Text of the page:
Legal Aid

LSC to face judicial review over report costs

PUBLISHED August 1, 2012

Thursday 02 August 2012 by Jonathan Rayner

The Law Society is to challenge by judicial review a Legal Services Commission decision to meet just one-third of the costs of an expert witness report ordered by a county court on behalf of a child.

The LSC declined to pay the full costs of the report, arguing that the child, and his or her parents, had jointly instructed the expert witness and so should share the costs equally between them. The county court, in contrast, attached the full costs to the child's legal aid certificate because neither parent could afford to contribute.

The decision could have important implications from April next year, when most legal aid is to be withdrawn from private law proceedings, leaving more children as the only publicly funded parties to cases and more parents representing themselves.

The case began in 2009 when a district judge ordered a report from a child and adult psychotherapist 'in respect of the child in particular and the family dynamics in general'. The judge, who knew the parents' financial circumstances, ordered that the report's costs were to be funded by the child's legal aid, it being a 'reasonable and necessary disbursement to be incurred'.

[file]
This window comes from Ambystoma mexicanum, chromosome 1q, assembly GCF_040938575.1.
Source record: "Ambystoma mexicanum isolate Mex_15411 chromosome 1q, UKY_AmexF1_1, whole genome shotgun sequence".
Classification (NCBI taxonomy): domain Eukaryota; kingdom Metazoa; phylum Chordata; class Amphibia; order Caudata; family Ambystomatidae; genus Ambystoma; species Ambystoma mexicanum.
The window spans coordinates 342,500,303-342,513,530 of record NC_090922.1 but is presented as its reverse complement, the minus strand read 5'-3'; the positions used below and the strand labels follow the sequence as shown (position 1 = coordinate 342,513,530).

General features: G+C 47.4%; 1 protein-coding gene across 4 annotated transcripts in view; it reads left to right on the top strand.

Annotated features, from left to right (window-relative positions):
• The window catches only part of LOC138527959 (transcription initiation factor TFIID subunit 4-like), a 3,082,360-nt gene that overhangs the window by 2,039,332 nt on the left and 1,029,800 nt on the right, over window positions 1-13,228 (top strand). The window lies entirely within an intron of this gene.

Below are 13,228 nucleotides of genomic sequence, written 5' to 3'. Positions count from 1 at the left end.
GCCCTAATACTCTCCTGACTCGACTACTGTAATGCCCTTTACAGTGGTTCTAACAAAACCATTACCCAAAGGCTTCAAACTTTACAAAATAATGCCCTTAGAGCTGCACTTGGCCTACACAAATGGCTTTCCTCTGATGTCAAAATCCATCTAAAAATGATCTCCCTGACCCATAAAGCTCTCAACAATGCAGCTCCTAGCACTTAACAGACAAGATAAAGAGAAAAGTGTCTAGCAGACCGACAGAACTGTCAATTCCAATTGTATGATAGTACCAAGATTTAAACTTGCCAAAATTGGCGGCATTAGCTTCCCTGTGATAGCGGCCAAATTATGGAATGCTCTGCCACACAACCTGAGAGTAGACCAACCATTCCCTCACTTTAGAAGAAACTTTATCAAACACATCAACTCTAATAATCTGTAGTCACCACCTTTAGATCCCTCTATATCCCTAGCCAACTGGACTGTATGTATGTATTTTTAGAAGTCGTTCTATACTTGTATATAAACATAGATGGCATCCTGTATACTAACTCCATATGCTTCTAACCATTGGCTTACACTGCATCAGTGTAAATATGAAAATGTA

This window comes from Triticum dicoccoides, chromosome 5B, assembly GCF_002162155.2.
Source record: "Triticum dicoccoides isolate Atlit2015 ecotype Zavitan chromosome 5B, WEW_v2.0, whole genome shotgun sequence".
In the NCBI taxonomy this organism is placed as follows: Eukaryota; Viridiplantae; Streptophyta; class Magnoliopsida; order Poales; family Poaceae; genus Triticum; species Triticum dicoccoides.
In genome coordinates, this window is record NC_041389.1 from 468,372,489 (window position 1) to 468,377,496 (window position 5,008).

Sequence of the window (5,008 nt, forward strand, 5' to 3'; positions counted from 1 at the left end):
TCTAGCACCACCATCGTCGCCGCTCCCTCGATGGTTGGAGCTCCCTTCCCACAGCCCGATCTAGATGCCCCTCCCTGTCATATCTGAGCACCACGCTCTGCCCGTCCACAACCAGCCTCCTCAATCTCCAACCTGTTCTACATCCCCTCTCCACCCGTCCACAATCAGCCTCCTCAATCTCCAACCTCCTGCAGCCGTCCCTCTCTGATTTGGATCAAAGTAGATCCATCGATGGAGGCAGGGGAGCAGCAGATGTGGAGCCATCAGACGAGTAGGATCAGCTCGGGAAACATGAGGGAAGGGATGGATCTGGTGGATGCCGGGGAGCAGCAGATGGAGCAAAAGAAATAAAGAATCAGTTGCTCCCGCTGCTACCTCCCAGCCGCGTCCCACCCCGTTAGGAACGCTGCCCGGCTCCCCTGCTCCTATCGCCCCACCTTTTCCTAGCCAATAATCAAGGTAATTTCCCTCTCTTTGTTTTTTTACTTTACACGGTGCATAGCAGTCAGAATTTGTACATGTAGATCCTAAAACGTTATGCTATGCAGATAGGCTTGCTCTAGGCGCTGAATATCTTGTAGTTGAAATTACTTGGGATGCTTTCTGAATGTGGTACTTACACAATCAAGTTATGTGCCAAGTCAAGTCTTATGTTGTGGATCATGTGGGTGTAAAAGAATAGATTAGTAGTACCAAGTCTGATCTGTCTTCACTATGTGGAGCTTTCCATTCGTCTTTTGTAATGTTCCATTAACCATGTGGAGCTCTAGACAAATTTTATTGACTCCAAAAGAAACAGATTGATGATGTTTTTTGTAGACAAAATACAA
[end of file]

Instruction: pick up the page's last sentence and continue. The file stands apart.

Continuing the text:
The LSC responded that the order had been made without considering the provisions of section 22(4) of the Access to Justice Act, which prohibits courts from making orders that impose liability for a joint expert's fees only on those with legal aid if the other parties cannot afford to contribute towards the costs.

The Law Society's head of family and social justice Mark Paulson said: 'We decided to intervene on the basis that the case raised public interest issues of general application and importance. We accept the force of the LSC's argument, but relying upon it could mean denying the court access to evidence that it requires to reach a decision in the child's best interest.'

The solicitor acting for the child, Andrew Pearson, of Kent firm Pearsons, has also sought permission for a judicial review of the LSC decision on the grounds that it is irrational.